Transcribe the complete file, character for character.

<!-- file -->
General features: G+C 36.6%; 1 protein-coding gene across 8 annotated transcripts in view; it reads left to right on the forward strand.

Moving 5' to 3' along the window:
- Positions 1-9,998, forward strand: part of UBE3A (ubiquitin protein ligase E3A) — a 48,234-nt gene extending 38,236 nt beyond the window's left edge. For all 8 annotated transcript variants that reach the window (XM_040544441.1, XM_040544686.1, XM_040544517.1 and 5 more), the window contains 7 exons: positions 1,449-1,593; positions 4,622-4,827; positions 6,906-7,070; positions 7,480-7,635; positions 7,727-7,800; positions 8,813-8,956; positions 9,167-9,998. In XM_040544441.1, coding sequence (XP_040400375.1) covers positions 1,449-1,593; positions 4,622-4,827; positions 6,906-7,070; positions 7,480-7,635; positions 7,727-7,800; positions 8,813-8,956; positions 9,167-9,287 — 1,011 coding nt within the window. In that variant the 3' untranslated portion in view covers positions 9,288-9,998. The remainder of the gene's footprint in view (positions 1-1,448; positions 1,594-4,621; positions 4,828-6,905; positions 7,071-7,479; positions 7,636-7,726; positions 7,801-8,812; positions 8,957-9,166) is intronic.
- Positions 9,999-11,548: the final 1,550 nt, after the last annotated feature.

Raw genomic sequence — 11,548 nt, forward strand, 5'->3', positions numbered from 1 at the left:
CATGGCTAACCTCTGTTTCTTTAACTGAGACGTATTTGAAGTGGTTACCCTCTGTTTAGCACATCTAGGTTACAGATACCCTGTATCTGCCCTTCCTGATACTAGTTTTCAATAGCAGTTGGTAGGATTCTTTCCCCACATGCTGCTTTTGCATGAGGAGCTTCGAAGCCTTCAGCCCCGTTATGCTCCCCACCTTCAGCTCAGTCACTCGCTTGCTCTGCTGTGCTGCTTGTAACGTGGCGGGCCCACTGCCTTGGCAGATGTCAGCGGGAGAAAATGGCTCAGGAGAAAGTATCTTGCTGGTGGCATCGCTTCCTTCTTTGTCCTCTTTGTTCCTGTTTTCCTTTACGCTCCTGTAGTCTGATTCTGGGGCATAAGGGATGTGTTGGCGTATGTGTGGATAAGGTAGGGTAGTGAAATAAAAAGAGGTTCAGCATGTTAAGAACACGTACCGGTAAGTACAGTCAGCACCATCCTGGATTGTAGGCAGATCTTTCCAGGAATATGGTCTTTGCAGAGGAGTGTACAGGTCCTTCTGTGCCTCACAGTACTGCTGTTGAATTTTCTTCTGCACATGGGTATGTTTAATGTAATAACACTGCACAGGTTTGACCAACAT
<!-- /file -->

General features: G+C 36.6%; 1 protein-coding gene across 8 annotated transcripts in view; it reads left to right on the forward strand.

Moving 5' to 3' along the window:
- Positions 1-9,998, forward strand: part of UBE3A (ubiquitin protein ligase E3A) — a 48,234-nt gene extending 38,236 nt beyond the window's left edge. For all 8 annotated transcript variants that reach the window (XM_040544441.1, XM_040544686.1, XM_040544517.1 and 5 more), the window contains 7 exons: positions 1,449-1,593; positions 4,622-4,827; positions 6,906-7,070; positions 7,480-7,635; positions 7,727-7,800; positions 8,813-8,956; positions 9,167-9,998. In XM_040544441.1, coding sequence (XP_040400375.1) covers positions 1,449-1,593; positions 4,622-4,827; positions 6,906-7,070; positions 7,480-7,635; positions 7,727-7,800; positions 8,813-8,956; positions 9,167-9,287 — 1,011 coding nt within the window. In that variant the 3' untranslated portion in view covers positions 9,288-9,998. The remainder of the gene's footprint in view (positions 1-1,448; positions 1,594-4,621; positions 4,828-6,905; positions 7,071-7,479; positions 7,636-7,726; positions 7,801-8,812; positions 8,957-9,166) is intronic.
- Positions 9,999-11,548: the final 1,550 nt, after the last annotated feature.

Raw genomic sequence — 11,548 nt, forward strand, 5'->3', positions numbered from 1 at the left:
CATGGCTAACCTCTGTTTCTTTAACTGAGACGTATTTGAAGTGGTTACCCTCTGTTTAGCACATCTAGGTTACAGATACCCTGTATCTGCCCTTCCTGATACTAGTTTTCAATAGCAGTTGGTAGGATTCTTTCCCCACATGCTGCTTTTGCATGAGGAGCTTCGAAGCCTTCAGCCCCGTTATGCTCCCCACCTTCAGCTCAGTCACTCGCTTGCTCTGCTGTGCTGCTTGTAACGTGGCGGGCCCACTGCCTTGGCAGATGTCAGCGGGAGAAAATGGCTCAGGAGAAAGTATCTTGCTGGTGGCATCGCTTCCTTCTTTGTCCTCTTTGTTCCTGTTTTCCTTTACGCTCCTGTAGTCTGATTCTGGGGCATAAGGGATGTGTTGGCGTATGTGTGGATAAGGTAGGGTAGTGAAATAAAAAGAGGTTCAGCATGTTAAGAACACGTACCGGTAAGTACAGTCAGCACCATCCTGGATTGTAGGCAGATCTTTCCAGGAATATGGTCTTTGCAGAGGAGTGTACAGGTCCTTCTGTGCCTCACAGTACTGCTGTTGAATTTTCTTCTGCACATGGGTATGTTTAATGTAATAACACTGCACAGGTTTGACCAACAT